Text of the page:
Originally published at Truthout.
The grassroots single-payer movement in Vermont reflects the growing belief that the fight to make healthcare a human right must come from the states. But will the passage of federal reform get in the way?
Burlington, VT – When Barack Obama signed the Patient Protection and Affordable Care Act in March, many thought the long and tedious stretch of legislative wrangling and endless debates about healthcare reform had come to an end and the prospects for further meaningful reform would be shelved for years or decades.
But while the country was consumed with the incredibly narrow debate in D.C., dictated largely by drug and insurance lobbyists, anti-abortion politicians, and a collection of conservative Democratic senators with close ties to the insurance and drug industries, another significant healthcare battle was taking place hundreds of miles to the north, in the tiny little state of Vermont, population, 600,000. By the time Obama signed a federal healthcare bill into law, the Vermont Workers' Center was almost two years into its “Healthcare is a Human Rights campaign,” which had the unambiguous goal of abolishing for-profit healthcare in the state and passing a state-wide, single-payer healthcare system that guarantees healthcare as a right to all Vermonters. In May, the Vermont Legislature, under constant pressure from this growing people's movement, passed a bill that could possibly lead to Vermont being the first state to pass a single-payer healthcare system, setting up what could be a crucial phase of the fight for healthcare justice.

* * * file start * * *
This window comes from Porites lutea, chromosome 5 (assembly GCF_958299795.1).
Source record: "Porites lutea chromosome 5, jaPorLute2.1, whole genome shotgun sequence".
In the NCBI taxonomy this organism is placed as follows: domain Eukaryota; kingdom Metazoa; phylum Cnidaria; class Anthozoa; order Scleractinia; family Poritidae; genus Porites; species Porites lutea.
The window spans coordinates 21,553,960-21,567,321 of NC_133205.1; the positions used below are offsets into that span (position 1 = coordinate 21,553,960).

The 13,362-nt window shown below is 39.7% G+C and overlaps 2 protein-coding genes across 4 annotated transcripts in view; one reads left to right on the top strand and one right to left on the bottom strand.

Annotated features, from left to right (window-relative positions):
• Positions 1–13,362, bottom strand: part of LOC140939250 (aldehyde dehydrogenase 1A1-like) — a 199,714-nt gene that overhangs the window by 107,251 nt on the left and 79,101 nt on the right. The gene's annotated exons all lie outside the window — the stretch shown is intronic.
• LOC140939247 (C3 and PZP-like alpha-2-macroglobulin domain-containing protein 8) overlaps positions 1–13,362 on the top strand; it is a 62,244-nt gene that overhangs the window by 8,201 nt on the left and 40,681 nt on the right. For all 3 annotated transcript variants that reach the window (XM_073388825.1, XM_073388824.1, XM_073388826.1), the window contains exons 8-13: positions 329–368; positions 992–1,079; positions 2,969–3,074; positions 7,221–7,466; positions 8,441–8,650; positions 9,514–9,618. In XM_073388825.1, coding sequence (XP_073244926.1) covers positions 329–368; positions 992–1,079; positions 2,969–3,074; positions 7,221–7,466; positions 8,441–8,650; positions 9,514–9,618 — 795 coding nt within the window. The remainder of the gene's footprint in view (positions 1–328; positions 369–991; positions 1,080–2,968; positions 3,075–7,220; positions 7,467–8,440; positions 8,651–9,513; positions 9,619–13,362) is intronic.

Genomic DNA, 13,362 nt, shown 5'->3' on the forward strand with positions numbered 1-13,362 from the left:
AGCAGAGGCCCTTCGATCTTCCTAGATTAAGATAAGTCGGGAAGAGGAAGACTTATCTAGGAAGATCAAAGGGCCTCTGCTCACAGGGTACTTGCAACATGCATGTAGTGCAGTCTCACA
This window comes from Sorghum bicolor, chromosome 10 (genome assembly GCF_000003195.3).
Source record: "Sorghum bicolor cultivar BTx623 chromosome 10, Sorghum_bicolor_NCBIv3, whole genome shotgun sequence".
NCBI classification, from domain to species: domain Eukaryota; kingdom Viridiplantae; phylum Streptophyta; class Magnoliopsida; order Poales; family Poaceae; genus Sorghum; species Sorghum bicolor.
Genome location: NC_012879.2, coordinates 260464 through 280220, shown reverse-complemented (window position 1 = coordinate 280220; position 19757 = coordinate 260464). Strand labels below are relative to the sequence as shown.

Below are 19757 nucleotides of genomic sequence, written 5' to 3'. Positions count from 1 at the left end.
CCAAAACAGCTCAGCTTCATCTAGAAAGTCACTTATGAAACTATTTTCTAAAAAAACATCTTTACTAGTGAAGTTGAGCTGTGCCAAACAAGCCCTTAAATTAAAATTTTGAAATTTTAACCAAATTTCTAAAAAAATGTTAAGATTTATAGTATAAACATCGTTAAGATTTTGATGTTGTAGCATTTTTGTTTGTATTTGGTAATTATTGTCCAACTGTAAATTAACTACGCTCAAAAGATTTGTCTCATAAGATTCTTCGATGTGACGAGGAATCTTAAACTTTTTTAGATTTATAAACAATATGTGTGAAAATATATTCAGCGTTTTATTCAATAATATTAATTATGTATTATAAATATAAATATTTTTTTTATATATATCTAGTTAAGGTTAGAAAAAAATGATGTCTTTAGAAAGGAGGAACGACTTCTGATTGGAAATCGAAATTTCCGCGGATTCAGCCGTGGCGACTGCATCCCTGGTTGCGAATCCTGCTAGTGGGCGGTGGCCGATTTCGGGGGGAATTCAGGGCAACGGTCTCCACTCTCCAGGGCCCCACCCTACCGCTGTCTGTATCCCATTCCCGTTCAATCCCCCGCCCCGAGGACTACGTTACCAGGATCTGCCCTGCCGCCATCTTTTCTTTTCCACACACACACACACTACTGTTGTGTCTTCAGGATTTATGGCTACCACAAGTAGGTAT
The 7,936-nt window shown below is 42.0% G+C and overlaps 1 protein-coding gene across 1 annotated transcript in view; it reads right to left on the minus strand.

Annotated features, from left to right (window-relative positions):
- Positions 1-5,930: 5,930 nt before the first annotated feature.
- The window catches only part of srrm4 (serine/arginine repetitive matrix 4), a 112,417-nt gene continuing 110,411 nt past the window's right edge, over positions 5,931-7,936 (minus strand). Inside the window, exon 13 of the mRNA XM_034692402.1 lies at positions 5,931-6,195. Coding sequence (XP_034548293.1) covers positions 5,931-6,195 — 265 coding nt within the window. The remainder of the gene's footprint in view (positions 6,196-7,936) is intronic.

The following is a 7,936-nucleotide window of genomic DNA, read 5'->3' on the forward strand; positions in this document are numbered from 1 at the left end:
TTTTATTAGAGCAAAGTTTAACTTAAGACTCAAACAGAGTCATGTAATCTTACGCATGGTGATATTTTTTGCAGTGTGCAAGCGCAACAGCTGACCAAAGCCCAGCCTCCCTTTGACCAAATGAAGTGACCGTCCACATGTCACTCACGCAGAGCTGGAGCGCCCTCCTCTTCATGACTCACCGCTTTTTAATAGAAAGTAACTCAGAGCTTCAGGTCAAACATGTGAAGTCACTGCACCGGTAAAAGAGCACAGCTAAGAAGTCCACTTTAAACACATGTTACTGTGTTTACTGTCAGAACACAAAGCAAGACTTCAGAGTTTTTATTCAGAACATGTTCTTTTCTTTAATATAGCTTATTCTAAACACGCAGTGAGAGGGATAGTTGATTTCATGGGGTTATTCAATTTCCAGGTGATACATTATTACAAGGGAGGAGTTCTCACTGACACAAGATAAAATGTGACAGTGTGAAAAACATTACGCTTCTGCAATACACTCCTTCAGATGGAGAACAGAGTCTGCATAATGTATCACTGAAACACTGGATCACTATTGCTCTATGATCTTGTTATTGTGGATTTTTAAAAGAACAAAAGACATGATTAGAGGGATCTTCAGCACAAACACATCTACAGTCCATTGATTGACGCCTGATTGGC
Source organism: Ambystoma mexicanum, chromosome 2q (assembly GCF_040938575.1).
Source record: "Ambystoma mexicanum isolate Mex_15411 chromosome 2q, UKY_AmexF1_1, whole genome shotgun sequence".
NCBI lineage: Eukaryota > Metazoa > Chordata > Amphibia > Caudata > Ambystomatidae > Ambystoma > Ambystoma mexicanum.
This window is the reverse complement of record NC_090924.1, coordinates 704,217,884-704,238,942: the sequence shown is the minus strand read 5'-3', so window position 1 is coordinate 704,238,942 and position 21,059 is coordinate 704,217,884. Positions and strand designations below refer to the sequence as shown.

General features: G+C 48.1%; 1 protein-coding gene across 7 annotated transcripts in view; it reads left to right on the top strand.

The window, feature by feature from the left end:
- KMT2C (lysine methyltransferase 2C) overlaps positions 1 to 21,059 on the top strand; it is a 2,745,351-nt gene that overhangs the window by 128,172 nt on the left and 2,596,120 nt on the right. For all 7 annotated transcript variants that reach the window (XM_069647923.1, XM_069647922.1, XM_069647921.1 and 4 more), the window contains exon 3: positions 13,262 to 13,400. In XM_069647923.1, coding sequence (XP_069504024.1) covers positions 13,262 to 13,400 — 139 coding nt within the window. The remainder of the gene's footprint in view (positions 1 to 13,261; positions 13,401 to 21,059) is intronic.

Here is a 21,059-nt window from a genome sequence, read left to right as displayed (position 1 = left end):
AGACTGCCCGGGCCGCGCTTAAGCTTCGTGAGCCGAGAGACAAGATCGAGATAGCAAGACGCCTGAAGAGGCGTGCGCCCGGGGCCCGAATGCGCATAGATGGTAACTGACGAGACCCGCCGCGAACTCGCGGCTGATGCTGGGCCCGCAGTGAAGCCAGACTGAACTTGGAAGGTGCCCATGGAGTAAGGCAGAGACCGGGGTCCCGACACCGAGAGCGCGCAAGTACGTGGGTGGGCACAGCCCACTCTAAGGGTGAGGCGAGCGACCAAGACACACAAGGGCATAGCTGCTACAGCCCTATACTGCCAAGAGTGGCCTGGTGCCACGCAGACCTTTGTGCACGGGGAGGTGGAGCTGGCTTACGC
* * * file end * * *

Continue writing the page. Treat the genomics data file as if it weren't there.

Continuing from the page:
If Vermont is able to break this ground, the implications could reverberate well past the borders of the Green Mountain State. The fight for state-wide single-payer here reflects a growing belief among healthcare activists that the path to a universal public system, will not take place in Washington D.C, where moneyed interests have a death grip on the legislative process, but through state houses across the country. Further, the effort in Vermont may prove to be the first test case of the “state innovation” language in the federal reform bill, and could indicate if Obamacare will ultimately serve to enable state-wide single-payer systems or if it will kill them. Finally, the movement in Vermont also highlights a fascinating debate over the rhetoric of healthcare reform. Should advocates point to the significant savings associated with single-payer healthcare and the unsustainability of the current system? Or, should the primary emphasis view the fight for public healthcare as a matter of basic human rights?
Read the rest here.